I received this book for free from in exchange for an honest review. This does not affect my opinion of the book or the content of my review.The Cook Up by D. Watkins
Published by Grand Central Publishing on 5/3/2016
Pages: 272 pages
The smartest kid on his block in East Baltimore, D. was certain he would escape the life of drugs, decadence, and violence that had surrounded him since birth. But when his brother Devin is shot-only days after D. receives notice that he's been accepted into Georgetown University-the plans for his life are exploded, and he takes up the mantel of his brother's crack empire. D. succeeds in cultivating the family business, but when he meets a woman unlike any he's known before, his priorities are once more put into question. Equally terrifying and hilarious, inspiring and heartbreaking, D.'s story offers a rare glimpse into the mentality of a person who has escaped many hells.
The Cook Up by D. Watkins is a memoir of growing up in the mean streets of Baltimore.
Right from the start, the author draws the reader in by reliving the moments after he was told out his brother was killed. His brother, Devin aka BIP was a well-known drug dealer in the neighborhood, so who would crazy enough to kill him. But reality has a way of slapping us in the face when we aren’t prepared. The moment Dee sees his brother’s lifeless body – his life takes a complete 360.
Devin would always tell his brother to keep his head in those books. Those dreams and aspirations took a back seat when Dee decided to enter the world of drugs. When I started reading this book – I couldn’t help but think of the TV show named The Wire. The words to the theme song, Way Down in The Hole ran through my mind as I flipped through the pages.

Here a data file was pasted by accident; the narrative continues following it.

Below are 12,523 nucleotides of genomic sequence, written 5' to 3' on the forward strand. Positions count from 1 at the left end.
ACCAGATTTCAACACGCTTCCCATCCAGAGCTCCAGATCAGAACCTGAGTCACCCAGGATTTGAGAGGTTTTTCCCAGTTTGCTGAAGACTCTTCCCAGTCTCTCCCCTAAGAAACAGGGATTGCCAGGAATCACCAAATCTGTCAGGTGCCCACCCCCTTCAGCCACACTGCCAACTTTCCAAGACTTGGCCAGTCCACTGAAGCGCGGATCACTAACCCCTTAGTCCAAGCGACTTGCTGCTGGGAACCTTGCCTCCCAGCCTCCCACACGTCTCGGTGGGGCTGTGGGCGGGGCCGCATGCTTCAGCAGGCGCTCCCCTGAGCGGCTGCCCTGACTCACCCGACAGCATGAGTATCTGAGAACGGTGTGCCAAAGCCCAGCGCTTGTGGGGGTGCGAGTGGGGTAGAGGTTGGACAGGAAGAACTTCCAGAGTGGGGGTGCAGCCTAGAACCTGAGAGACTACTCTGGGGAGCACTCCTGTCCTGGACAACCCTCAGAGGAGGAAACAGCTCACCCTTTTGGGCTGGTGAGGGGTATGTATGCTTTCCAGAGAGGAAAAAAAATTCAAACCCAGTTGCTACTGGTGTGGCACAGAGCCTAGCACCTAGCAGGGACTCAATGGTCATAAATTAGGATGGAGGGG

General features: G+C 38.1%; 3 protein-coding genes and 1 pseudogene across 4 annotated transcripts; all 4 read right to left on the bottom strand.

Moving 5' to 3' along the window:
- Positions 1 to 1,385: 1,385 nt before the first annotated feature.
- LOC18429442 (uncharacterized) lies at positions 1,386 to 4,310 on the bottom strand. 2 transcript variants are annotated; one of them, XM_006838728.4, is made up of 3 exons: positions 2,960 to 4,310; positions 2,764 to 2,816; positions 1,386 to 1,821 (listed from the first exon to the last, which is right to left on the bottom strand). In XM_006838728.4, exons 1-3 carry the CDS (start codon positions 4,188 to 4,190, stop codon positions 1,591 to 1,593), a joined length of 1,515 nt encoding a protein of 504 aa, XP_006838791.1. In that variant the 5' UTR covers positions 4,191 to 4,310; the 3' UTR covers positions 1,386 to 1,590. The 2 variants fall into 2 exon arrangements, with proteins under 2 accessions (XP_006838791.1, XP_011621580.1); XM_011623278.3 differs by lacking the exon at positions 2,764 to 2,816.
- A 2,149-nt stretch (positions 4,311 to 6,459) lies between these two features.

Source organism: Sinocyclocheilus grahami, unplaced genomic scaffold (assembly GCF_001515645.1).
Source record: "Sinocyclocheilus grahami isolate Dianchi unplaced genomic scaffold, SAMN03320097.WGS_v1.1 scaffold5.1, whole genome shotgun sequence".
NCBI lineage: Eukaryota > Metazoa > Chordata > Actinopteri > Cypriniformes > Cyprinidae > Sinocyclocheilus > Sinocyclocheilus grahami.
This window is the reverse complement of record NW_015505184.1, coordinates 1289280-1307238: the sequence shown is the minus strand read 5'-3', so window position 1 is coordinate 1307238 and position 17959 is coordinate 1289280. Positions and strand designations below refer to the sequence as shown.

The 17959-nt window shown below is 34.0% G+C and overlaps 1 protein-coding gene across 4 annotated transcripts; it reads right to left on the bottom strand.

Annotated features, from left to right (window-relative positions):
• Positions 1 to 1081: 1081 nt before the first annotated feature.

When you walk through the garden
you gotta watch your back
I was very appreciative of the author sharing his story, but there were parts of the book where the story wasn’t cohesive. One thing I don’t want to say when reading someone’s memoir is that some parts felt overdramatized because I wasn’t there to witness the events in their life. So I will just say this – I was hoping to connect with the author’s experience on a deeper level, but I didn’t.
The Cook Up is a cautionary tale for people of all ages. The story/ending remains the same – just different characters living out the experience. There’s no Happily Ever After if you stay in the drug world. The money & “fame” is alluring, but it also comes with consequences. If you are lucky to move out of “the game” – Thank GOD for saving you.
Reviewed by: Orsayor